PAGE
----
Congress is dismayed by the government’s failure to value publicly funded education, the steeply declining status in parts of the UK and the insufficiency of UK-wide investment. Over 13 years of Conservative rule education has lurched from one funding crisis to another; and one Education Secretary to the next. The abject failure to invest in the school workforce and estate has resulted in the worst recruitment and retention crisis, at all levels in the profession, since the 1944 Education Act. The lack of an overarching commitment and vision for high quality 21st century public education is having an increasingly detriment impact on pupils, schools and the communities they serve, blighting the life chances of children, particularly those from working class communities.
Congress notes with sadness the complete lack of energy, enthusiasm and dynamism from a government that appears to have run out of ideas.
Congress recognises that staff retention and recruitment is a particular challenge for the education and school sector. Congress notes the latest workforce survey by the Department for Education showing that 40,000 teachers resigned from state schools last year – almost 9 per cent of the teaching workforce, and the highest number since it began publishing the data in 2011.
Congress recognises that reducing the overall workload pressures on teaching staff, allowing them more time to focus on teaching and less time on administrative and other tasks, is a crucial to redressing the retention issue presently faced.
Congress also notes the results of the government’s own ‘Working Lives of Teachers and Leaders’ survey, showing that:
i. the most cited reason for considering leaving were high workload (92 per cent) and government initiatives or policy changes (76 per cent)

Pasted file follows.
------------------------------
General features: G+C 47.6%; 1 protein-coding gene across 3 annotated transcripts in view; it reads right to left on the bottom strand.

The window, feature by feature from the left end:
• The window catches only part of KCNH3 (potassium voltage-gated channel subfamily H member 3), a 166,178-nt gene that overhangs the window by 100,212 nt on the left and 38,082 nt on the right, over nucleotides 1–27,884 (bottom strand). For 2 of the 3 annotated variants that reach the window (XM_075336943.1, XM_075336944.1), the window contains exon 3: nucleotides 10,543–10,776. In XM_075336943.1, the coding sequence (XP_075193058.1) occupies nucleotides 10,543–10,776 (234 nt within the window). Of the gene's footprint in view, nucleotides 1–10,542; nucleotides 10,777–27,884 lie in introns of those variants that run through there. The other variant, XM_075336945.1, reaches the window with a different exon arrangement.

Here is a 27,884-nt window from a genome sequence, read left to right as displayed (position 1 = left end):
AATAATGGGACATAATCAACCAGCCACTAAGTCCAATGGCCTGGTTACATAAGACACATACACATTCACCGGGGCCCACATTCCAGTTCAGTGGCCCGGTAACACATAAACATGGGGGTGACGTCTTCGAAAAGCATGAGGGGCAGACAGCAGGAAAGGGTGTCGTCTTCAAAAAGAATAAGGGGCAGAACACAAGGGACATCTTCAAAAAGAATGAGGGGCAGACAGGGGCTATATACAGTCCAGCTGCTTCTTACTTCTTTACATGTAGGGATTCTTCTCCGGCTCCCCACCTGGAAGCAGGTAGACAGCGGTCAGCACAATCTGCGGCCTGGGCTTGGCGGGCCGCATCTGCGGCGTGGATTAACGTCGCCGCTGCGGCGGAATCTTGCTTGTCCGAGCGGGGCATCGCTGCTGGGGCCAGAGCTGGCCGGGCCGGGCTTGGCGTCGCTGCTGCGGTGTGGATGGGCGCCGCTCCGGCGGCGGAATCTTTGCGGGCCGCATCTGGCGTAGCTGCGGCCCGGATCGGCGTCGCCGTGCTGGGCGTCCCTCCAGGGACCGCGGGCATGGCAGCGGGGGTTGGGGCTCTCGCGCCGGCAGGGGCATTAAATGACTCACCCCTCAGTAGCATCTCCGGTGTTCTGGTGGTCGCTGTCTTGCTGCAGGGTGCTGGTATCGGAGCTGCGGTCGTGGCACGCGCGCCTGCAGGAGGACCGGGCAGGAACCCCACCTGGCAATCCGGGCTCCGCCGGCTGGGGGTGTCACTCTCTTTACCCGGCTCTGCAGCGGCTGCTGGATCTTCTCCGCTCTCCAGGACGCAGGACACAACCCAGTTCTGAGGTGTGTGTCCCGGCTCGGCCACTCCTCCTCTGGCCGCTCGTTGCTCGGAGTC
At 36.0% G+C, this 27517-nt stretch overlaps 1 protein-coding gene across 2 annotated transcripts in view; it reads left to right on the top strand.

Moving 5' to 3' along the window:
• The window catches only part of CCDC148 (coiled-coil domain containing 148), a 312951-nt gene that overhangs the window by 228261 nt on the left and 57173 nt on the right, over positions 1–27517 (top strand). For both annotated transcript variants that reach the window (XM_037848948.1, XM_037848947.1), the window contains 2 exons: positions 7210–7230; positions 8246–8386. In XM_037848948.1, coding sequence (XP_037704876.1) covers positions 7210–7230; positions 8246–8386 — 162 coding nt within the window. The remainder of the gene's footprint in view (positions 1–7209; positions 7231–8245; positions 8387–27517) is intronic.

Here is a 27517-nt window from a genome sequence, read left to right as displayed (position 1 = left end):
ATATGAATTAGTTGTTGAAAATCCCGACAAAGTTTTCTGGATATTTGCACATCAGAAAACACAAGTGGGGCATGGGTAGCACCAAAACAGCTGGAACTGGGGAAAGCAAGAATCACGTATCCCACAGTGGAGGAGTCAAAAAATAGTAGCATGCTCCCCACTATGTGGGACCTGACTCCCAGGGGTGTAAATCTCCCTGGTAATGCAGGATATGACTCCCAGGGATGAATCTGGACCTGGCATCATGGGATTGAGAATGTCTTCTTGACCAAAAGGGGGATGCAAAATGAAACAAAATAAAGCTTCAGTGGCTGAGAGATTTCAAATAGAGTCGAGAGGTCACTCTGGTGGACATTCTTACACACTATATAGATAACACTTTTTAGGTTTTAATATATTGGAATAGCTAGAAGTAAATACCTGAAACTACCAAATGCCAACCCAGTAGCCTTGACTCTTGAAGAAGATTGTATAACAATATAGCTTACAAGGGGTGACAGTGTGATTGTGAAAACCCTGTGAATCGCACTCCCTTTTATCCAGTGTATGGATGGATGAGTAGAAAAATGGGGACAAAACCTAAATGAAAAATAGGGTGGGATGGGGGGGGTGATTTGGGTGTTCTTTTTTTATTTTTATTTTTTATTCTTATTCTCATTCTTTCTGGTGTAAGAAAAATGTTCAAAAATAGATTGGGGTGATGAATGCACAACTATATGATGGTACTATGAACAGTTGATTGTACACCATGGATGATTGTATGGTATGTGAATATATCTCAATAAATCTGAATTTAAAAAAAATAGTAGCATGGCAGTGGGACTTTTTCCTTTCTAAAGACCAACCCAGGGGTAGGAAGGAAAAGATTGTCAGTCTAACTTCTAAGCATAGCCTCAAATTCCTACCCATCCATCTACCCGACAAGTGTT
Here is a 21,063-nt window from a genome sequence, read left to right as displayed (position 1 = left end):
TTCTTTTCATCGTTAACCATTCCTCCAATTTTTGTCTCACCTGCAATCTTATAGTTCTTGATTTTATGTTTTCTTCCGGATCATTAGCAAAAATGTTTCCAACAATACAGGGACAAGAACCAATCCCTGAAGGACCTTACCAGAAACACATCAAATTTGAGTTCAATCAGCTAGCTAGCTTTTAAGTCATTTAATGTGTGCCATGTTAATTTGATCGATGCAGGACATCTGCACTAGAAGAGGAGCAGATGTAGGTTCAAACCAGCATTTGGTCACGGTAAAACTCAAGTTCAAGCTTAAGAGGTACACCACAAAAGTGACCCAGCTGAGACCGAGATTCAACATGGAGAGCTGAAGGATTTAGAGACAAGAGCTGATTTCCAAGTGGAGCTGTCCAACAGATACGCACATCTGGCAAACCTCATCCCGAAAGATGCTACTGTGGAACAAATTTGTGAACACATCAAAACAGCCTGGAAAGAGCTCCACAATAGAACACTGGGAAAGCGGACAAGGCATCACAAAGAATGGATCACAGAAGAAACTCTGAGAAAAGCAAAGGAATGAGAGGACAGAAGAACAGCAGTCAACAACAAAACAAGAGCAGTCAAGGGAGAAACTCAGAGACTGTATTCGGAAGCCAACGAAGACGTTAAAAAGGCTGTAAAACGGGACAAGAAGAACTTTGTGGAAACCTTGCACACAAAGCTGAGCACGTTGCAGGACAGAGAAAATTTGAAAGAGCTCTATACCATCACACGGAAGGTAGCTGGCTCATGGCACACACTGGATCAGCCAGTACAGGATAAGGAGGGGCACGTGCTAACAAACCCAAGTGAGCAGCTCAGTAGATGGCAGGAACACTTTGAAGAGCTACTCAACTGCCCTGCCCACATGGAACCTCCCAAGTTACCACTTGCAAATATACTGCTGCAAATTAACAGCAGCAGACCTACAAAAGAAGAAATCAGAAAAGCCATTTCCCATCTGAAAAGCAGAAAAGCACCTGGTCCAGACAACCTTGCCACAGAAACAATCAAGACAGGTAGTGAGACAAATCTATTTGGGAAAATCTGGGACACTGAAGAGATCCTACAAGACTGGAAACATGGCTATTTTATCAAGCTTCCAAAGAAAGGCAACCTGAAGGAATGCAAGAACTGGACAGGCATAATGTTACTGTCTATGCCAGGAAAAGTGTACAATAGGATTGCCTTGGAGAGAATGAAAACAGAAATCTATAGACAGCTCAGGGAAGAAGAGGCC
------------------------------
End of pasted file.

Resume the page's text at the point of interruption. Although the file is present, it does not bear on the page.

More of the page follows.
ii. more than half of all teachers thought their workload was unacceptable and they did not have sufficient control over it
iii. two-thirds of teachers report spending more than half of their working time on tasks other than teaching (rising to 77 per cent for secondary school teachers).
iv Congress calls all political parties to once again make education central to their manifesto commitment in the run up to the next general election.
Congress congratulates education unions for their joint work and solidarity which has already won additional pay and funding from government and commits further support in their continuing campaign for restoration of pay.
Congress calls on the TUC to:
a. lobby government to publish the full results of their ‘Working Lives of Teachers and Leaders’ survey
b. work in partnership with teachers and unions to develop policy solutions for the specific problem of workload pressures, such as facilitating an increase to PPA (planning, preparation and assessment) time and greater levels of flexibility around PPA work.
c. support industrial action and campaigning by affiliates to secure a national contractual limit on the working time of teachers and headteachers in schools and colleges.
Supporter: NEU, NASUWT, EIS